Emily Kedar

To Human (v)

Praise is not enough,
language is delicate, vaulted,
soft as silhouette
and just as lonely.
Rockface, daybreak, tide’s 
out, cacophony 
of sparrow song. 

I trace the glance I carry,
or try to. What the sea
reveals: the spiral shells
of hermit crabs make a sound like rain. 

To Human;
to cage light in language,
to taste the textured skin of things,
to try and tilt time toward
mercy, remembering.



How long will I stand in this doorway, not coming
in or going out, while the cat is calling to be fed,
and the small girl seems so adamant to disappear. 

The man, lost in his own mind, holds
on to the hem of mine, though the threshold
leaves space for only one

breath before letting go, and beginning again,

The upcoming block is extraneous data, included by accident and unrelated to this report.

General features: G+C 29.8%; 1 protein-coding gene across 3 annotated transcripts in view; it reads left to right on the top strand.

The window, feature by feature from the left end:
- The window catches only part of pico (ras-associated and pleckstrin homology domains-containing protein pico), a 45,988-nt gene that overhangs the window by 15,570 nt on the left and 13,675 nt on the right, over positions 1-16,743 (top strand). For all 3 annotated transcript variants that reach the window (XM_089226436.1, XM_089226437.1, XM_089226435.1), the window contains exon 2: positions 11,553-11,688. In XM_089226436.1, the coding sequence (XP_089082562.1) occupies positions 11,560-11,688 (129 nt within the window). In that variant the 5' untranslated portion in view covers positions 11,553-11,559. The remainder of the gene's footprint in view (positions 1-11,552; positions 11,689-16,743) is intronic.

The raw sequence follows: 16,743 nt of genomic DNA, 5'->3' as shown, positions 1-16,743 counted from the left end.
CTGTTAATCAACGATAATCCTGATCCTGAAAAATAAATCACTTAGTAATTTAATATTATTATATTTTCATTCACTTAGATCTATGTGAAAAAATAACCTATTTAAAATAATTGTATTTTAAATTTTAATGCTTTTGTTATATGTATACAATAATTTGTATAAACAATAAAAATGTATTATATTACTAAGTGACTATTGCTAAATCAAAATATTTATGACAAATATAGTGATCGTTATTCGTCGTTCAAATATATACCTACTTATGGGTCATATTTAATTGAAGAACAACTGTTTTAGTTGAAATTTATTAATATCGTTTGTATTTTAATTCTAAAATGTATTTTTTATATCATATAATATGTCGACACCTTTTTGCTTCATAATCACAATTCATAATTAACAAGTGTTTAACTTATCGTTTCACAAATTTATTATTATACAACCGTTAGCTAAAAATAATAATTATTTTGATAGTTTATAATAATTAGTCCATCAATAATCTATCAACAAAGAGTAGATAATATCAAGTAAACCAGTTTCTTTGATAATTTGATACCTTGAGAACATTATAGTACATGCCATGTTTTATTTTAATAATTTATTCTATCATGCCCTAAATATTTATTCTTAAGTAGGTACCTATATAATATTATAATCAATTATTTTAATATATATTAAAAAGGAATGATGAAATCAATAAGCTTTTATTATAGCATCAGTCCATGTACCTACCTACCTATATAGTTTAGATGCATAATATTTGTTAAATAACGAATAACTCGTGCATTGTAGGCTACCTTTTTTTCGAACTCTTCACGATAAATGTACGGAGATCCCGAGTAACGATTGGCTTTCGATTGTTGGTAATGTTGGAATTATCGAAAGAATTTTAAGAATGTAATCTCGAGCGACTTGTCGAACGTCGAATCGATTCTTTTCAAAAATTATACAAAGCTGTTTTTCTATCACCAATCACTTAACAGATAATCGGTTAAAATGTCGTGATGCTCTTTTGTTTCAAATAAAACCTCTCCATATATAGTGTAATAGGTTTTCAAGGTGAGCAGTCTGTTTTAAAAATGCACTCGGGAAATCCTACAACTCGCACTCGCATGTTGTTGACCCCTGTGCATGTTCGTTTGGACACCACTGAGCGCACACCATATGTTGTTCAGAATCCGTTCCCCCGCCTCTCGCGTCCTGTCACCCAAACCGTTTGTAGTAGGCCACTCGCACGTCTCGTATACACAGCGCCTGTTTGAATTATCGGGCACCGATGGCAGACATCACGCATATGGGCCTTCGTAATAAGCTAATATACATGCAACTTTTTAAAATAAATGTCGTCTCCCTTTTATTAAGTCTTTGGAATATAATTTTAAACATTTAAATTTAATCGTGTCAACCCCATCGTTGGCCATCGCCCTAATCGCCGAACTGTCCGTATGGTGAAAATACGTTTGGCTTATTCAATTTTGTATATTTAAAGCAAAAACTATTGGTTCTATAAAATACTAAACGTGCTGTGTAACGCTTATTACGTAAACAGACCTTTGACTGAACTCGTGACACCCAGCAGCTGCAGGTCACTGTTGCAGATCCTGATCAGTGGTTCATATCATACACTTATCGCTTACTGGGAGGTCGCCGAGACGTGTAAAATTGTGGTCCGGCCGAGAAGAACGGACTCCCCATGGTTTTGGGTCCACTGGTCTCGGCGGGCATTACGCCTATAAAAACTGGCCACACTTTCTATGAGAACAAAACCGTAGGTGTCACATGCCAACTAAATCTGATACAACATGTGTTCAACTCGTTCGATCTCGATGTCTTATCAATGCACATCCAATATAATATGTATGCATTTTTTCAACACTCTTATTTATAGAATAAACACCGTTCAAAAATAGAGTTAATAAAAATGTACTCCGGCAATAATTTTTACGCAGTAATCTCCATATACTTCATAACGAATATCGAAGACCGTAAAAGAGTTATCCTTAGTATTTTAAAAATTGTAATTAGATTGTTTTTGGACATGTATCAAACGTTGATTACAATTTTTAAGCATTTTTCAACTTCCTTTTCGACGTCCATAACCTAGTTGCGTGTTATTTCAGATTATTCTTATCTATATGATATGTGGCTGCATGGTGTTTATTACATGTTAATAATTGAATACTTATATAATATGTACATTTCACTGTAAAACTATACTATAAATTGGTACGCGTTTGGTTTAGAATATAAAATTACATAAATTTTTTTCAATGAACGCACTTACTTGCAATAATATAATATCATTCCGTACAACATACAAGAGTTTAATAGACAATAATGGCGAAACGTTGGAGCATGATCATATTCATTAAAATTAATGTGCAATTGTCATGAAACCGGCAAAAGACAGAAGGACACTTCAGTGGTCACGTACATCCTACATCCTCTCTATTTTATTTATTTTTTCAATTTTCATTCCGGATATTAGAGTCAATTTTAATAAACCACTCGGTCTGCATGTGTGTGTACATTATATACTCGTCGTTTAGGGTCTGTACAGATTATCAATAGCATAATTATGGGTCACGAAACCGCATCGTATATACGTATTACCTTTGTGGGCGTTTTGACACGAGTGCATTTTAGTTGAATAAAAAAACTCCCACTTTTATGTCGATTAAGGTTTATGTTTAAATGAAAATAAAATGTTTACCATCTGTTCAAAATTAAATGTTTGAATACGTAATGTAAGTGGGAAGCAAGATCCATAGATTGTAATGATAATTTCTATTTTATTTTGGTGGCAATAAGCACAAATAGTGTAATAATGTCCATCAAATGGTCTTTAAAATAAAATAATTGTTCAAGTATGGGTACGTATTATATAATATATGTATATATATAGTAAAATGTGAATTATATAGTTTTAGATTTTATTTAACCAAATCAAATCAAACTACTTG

one breath that says I was outside, now I’m in,
I was inside and now I’m gone.

While the snow zig zags
on the pine boughs outside, their trunks
thicken and the days roll by hungry.

How can I leave her here?
How can I stay?

© Emily Kedar

Emily Kedar is an award-winning, internationally published poet and essayist. Her work can most recently be found in Living Hyphen, The Mountain Bluebird Review, and The Maynard. She is a merit scholar recipient at Pacific University where she is currently pursuing her MFA.

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